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Propaganda: Propagating Webs of Lies

October 3, 2010

I was at a birthday party today for one of the girls I tutor. It was her family and tutor, I guess. Barring the awkwardness for being the only non-relative, I was still able to meet some nice people and enjoy myself there.

The men were watching football so we were all sitting on the couch, talking and watching football. I don’t know anything about football except for the world cup! Oh, wait, wrong football.

One thing that caught my eye though was a political commercial on a proposition. And while I try to veer away from talking about politics in this blog, I feel this one transcends the realm of politics and into the realm of “Are you seriously going to believe that?”

The commercial was one bashing Proposition 23, which they called the “Dirty Air Proposition.” Hm. They said some stuff after that, but after hearing them call the proposition the “Dirty Air Act,” there was really not much to listen to afterward.

Let me ask you. Do you want to breathe dirty air? Of course not! When provided with the choice, would you vote in favor of making our air dirty or keeping the air clean? That answer’s obvious. You’d vote for the one that keeps the air clean. So when someone asks you, “Will you vote for or against the Dirty Air Proposition?” If your answer is anything that isn’t “Against!” you risk looking like an idiot who wants to breathe through a gas mask for the rest of your life.

And that’s what the people who made this commercial tried to do. They are trying to make the supporters of Prop 23 look like idiots who want to breathe through gas masks for the rest of their lives, thus harming the credibility of the supporters of Prop 23 and making the naysayers get more votes. Hm.

Now, how many people actually go and research the propositions? Non-partisan research. And perhaps looking at what supporters and naysayers have to say about the proposition. I’d imagine not many people would actually research. They just watch the commercials and whichever one has the more convincing argument is the one they’d side with. Not a good way to determine the future of our state.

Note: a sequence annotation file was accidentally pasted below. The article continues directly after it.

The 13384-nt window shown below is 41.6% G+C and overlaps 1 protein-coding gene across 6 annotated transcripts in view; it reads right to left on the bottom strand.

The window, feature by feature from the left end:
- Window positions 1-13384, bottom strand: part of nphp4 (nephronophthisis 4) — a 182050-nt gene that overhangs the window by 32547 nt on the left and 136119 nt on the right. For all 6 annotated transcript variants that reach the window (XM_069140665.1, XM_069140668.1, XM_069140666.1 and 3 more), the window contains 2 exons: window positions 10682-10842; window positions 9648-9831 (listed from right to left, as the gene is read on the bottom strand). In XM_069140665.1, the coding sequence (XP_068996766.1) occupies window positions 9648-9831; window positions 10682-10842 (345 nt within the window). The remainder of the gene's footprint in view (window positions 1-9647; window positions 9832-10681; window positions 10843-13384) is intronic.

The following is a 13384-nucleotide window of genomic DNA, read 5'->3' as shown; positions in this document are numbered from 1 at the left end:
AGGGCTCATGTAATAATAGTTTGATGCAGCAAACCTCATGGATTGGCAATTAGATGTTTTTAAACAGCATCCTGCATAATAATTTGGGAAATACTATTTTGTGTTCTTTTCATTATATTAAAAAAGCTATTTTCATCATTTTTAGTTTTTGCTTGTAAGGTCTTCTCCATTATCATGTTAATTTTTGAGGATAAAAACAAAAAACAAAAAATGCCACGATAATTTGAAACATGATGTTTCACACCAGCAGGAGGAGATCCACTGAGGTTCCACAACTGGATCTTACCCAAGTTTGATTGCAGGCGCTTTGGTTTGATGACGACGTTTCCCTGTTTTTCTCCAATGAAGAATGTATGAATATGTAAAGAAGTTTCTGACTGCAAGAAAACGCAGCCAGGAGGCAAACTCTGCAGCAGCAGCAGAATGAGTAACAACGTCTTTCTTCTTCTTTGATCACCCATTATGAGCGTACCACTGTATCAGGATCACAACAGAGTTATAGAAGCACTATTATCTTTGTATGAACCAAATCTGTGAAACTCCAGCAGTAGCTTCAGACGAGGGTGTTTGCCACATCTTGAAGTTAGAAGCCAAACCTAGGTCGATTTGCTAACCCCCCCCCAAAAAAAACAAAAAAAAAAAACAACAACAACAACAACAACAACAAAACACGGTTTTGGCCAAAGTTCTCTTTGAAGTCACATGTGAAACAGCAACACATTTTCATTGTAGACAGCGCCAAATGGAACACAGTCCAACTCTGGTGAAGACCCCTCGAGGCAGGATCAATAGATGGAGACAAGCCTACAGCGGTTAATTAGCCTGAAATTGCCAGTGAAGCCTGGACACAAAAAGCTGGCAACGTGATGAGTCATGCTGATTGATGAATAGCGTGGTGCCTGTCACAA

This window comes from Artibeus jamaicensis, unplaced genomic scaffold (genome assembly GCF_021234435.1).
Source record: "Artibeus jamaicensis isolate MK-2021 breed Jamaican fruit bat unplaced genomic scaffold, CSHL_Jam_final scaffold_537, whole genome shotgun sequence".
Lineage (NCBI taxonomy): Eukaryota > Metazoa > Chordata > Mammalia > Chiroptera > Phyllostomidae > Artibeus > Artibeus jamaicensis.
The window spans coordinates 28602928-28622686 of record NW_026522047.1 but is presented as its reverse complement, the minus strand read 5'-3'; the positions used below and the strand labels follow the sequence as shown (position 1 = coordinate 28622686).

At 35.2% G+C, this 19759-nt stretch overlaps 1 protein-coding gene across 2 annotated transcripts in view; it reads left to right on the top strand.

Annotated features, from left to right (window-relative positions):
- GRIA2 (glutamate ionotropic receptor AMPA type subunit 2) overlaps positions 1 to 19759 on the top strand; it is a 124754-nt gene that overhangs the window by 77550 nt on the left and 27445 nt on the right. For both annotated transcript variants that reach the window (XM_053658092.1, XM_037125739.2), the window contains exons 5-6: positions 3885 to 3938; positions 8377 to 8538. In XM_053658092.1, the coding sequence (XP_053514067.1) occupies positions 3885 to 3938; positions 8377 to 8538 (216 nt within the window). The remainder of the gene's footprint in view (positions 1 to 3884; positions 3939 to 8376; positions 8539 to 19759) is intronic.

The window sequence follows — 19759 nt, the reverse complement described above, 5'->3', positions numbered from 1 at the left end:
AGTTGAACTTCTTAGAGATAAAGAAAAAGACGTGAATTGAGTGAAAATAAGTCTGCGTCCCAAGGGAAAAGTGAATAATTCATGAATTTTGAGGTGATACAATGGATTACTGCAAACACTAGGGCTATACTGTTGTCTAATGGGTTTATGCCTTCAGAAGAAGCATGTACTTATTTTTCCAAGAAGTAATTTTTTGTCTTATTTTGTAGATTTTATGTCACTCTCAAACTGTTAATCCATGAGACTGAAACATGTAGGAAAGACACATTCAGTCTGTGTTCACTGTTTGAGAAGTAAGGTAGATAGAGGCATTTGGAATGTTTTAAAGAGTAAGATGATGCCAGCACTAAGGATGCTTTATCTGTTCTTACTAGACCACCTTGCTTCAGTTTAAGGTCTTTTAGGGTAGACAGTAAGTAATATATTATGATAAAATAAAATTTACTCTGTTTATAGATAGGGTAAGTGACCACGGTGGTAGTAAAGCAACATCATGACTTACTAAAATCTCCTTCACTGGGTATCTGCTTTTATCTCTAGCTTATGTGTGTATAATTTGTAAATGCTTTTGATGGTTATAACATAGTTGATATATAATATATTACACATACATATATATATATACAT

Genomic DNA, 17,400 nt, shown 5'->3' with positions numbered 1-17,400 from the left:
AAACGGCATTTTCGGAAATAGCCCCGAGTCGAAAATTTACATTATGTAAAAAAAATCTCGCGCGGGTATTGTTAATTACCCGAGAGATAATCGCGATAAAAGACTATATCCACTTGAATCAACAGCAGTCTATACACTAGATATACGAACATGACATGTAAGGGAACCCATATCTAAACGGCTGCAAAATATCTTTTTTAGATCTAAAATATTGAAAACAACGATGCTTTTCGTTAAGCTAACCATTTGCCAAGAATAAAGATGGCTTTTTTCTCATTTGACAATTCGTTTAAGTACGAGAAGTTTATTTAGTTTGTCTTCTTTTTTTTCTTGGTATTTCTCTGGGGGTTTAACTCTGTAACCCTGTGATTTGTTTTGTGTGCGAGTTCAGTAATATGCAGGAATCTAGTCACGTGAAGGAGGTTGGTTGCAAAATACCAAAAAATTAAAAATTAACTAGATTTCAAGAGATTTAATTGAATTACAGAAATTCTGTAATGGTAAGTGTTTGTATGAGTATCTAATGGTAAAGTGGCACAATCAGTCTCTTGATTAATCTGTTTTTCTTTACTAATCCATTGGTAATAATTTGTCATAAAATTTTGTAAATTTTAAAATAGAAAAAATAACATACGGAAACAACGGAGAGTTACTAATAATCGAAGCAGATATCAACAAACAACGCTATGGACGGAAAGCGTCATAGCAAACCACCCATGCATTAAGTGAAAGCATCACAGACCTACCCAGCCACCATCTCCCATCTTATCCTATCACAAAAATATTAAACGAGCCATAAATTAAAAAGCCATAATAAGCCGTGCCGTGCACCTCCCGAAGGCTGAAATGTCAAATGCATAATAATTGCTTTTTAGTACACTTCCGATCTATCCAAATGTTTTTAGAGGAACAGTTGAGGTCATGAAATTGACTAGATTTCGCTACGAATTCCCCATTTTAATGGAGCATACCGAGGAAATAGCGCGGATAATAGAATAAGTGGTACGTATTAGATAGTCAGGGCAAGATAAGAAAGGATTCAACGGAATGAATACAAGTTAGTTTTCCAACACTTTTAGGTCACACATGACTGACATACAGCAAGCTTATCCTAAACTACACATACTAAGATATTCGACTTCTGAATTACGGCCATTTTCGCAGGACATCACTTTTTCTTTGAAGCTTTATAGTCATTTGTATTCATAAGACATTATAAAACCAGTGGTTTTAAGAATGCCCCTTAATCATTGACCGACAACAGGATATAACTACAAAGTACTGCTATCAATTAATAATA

The people who make political ads know that most people don’t really care enough about our state to do research on the propositions, so they do the research for them, and of course omit everything that would nullify their argument. And then they think up of cool catch-phrases and names that will ensure that they become the enemy of their opposition. And the enemy of their enemy is a friend!

On both sides we get people who twist facts around and then make it look like a bad thing. Sometimes it is a bad thing. Sometimes its just an innocent fact hanging around and the people nab it and turn it into a BAD FACT.

Sadly, that seems to be how politics is nowadays. It’s just a numbers game.

Now, I’m not for or against Prop 23. Heck, you can look at some stuff on Prop 23 right here. Make your own judgment. I just think it’s childish to call the Proposition the “Dirty Energy Proposition.” If I told everyone that Proposition 8 from a while ago was the “Homophobia and Bigotry Proposition” then most people would vote against it. Or if I called it the “Family Values Proposition” then people would vote for it. But these names are all misleading and should not be used in an argument for or against the proposition. I haven’t seen any commercial in support of Prop 23, but they probably call it the “California Jobs Initiative.” Misleading, again.

So what does this have to do with you? Well, for one, don’t be a drone to propaganda. Secondly, don’t believe everything you see on TV. Yes, that includes Ripley’s Believe it or Not. Believe it or not, that shows full of BS. It was an entertaining show for sure (though everything was entertaining back then at my age of 10) but Wikipedia is more reliable than that show. Go wiki!

Advertisements for products are always going to be misleading in some way, but that’s just the nature of advertising. No one product will ever be the best product. So when you see “dramatization” under the detergent that can make your stains disappear within seconds, and the other one looks dirtier than it started, they dramatized it. That’s normal, you always need to justify why your brand is more expensive than the other. (Hint: you’re often better off buying the cheaper soap).

But it sort of irks me when I see an advertisement for cereal and you have this gorgeous girl in a bikini eating that cereal, as if to say, “If you eat this cereal, you can look like this girl!” Or for you folks with a bit more testosterone, “Eating this cereal will make girls who look like this fall in love with you.” What the hell does that have to do with my Corn Flakes? I understand that sex sells, but if your product has nothing to do with sex, keep sex out of your ads!